Getting to know your child's teacher
08 September 2018

Getting to know your child's teacher

So the new school year has begun and the routine is beginning to normalise. Your child is settling into its new class and has possibly started to make new friends. And speaking of new, your child will most likely have a new teacher!

So the question is, what steps have you taken to get to know your child’s new teacher. Are you one of those parents who feel it’s still early days and you’ll get to know them over time, or even still – wait for the parent evening, for the formal introduction?

Hmm....if this is the approach you are looking at taking, you just might want to think again. It is important to have a good relationship with your child’s teacher and an ideal way to kick that off would be with a simple ‘Hello’. This could take place when you pick your child up from school; look for an opportunity to say a quick ‘hi’ to your child’s teacher – sooner rather than later.

Don’t be worried about bothering your child’s teacher because you feel they have twenty or thirty other kids to deal with. In fact, a good number of teachers do wish that more parents would become more involved with their child’s performance in class and they are quite happy when a parent initiates this by coming forward with the desire to forge this partnership, to the benefit of the child.

Having a good relationship with your child’s teacher can be of benefit to your child at home and at school, as you might (as a parent) be able to help identify certain behaviour patterns that happen at school but necessarily at home and vice versa.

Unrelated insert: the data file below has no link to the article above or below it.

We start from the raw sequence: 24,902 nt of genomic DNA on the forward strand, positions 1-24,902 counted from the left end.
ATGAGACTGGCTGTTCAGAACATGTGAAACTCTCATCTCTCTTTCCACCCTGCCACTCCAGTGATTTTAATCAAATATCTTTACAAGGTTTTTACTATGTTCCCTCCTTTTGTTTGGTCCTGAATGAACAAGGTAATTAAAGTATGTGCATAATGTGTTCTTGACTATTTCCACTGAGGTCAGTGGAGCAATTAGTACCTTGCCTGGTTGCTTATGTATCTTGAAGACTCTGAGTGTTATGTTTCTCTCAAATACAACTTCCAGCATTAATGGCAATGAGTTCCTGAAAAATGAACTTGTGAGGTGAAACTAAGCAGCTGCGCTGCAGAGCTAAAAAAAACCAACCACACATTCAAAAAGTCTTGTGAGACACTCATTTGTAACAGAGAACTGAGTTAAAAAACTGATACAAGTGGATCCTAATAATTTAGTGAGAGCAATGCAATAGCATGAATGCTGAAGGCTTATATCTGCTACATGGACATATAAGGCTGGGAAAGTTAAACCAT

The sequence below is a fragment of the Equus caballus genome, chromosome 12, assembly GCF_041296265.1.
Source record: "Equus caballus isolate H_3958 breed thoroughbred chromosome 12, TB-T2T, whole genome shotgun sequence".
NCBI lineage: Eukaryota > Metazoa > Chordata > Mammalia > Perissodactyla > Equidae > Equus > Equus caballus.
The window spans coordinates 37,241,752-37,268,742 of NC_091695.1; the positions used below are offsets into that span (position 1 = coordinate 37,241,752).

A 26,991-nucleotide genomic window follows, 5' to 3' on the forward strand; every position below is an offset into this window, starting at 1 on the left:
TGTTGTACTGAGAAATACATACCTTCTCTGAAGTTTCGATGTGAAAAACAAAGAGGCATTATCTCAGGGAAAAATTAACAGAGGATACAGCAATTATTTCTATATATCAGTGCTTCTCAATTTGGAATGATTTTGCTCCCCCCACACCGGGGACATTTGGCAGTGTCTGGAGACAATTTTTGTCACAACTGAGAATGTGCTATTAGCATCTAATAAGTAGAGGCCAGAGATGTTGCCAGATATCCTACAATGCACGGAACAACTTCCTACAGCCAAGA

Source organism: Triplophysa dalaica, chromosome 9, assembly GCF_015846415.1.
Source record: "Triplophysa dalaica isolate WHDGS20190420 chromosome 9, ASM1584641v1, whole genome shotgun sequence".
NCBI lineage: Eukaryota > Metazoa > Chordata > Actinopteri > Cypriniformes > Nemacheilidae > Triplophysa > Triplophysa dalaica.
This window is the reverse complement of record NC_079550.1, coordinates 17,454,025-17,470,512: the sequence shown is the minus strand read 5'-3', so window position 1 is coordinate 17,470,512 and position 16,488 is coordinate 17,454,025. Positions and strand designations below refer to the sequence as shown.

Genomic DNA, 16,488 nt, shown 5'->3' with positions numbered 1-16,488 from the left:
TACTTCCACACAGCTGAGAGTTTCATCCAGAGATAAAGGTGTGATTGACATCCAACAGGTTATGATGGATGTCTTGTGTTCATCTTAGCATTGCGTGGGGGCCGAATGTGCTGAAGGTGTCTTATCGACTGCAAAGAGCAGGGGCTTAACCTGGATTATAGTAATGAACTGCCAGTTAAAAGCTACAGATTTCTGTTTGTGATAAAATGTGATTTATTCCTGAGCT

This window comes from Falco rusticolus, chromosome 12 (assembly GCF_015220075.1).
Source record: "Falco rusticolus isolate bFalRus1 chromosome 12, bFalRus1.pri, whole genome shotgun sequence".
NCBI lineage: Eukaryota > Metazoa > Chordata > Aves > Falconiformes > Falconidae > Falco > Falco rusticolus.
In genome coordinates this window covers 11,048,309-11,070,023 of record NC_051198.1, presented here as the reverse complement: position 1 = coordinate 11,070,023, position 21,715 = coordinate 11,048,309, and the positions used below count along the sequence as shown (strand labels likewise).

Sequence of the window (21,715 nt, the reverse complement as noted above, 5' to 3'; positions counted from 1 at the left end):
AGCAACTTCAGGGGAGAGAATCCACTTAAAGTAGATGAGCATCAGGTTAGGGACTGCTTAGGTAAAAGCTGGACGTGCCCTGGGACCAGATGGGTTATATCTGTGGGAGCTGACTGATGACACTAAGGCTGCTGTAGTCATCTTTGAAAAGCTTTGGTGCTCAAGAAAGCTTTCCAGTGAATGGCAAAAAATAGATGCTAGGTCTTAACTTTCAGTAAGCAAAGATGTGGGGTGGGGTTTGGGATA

A good relationship with your child’s teacher can also help them identify where your child’s strengths and weaknesses lie and (possibly) tailor the teaching to better suit its needs.

Other ways to build a good relationship with your child’s teacher:

  • Advise the teacher of any special help your child might need.
  • Write in any comments regarding the homework your child brings home; might be about areas of difficulty, was quite easy or thoroughly understood etc.
  • Have your child’s teacher keep you up to speed with your child’s learning progress in class, in case there are areas that need further practice, which can be done at home.
  • Keep the teacher up to speed on your how you’ve noticed progress in your child learning.
  • If possible, a chat with your child’s teacher, if he/she has a minute.
  • Contact the teacher if you think your child is experiencing problems at school.
  • Attend parent-teacher meetings and other events at school.
  • Let the teacher know of any changes in the situation at home, which you feel may impact on your child’s learning.
  • It’s also never a bad thing to show appreciation for all the hard work the teacher is putting in, by getting them something over the festive periods.

Do you know of any more ways develop a good relationship with your child’s teacher? Drop us a line on our facebook page:

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